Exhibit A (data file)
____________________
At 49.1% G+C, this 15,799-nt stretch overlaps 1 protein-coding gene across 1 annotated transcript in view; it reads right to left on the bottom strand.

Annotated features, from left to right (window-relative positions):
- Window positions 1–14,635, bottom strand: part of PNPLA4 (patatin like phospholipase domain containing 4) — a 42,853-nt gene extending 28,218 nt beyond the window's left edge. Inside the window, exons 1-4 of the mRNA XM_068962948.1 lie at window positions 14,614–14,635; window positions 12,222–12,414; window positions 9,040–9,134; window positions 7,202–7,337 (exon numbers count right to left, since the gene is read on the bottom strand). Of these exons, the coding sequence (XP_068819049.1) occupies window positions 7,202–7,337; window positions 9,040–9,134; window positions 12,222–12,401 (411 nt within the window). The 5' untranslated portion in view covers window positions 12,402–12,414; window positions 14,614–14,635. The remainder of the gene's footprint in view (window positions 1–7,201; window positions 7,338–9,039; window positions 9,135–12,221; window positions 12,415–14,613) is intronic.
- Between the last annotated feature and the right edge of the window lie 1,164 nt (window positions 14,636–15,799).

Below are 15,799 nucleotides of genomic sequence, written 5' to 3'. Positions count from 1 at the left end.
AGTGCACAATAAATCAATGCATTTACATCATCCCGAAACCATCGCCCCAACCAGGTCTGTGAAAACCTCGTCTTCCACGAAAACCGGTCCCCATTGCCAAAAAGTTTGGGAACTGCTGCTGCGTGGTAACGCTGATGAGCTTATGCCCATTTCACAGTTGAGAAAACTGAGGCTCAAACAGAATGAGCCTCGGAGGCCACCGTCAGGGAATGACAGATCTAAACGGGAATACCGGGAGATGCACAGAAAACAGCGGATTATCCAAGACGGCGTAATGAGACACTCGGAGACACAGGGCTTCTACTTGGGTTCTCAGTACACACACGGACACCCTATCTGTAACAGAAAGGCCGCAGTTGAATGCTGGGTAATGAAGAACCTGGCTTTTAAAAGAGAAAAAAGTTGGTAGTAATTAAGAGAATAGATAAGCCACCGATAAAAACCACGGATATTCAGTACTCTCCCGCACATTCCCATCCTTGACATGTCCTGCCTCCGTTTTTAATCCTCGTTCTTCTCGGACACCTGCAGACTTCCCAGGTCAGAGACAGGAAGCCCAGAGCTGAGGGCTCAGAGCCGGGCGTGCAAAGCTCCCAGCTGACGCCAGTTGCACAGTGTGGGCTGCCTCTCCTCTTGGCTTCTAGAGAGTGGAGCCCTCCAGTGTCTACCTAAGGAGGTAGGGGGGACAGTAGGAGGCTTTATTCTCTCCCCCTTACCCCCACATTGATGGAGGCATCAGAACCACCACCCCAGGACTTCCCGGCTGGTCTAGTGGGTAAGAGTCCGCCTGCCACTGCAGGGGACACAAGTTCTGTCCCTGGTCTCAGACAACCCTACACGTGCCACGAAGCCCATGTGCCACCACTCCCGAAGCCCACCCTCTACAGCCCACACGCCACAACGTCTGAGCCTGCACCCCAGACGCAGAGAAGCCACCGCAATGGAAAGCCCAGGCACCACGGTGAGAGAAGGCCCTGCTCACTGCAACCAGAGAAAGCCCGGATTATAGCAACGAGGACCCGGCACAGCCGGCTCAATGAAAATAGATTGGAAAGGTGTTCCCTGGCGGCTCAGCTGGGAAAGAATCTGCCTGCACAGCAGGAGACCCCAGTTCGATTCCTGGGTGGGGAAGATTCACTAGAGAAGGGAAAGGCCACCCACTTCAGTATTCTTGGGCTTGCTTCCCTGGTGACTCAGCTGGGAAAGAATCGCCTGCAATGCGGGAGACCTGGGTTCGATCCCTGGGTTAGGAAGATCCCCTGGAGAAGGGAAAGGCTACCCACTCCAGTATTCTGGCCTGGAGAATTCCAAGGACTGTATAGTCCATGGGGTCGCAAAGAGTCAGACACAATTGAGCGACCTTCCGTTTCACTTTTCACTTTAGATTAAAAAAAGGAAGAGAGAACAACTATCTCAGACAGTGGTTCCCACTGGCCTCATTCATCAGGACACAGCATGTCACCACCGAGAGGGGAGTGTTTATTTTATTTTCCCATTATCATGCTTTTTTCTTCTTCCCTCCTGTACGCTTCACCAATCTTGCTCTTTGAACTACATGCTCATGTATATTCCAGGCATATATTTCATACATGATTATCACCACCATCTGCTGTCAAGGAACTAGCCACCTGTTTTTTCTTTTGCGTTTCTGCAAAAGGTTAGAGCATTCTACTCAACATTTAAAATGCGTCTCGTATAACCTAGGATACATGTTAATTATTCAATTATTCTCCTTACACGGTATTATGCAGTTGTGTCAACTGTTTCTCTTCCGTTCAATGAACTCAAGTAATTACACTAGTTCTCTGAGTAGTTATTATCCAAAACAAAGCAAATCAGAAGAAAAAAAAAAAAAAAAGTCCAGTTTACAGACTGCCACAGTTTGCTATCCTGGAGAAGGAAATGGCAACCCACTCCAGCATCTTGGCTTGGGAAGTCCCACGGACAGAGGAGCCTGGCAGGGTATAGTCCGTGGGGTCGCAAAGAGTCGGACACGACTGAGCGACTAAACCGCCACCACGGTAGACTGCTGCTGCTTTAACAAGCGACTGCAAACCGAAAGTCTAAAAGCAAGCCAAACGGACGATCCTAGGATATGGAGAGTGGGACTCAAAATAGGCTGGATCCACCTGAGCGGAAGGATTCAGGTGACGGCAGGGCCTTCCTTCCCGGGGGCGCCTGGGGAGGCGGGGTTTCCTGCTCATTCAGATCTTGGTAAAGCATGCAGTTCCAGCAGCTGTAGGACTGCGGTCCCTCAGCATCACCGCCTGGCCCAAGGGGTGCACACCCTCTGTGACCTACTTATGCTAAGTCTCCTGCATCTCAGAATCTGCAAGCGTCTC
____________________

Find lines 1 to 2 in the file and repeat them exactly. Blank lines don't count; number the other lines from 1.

At 49.1% G+C, this 15,799-nt stretch overlaps 1 protein-coding gene across 1 annotated transcript in view; it reads right to left on the bottom strand.

Annotated features, from left to right (window-relative positions):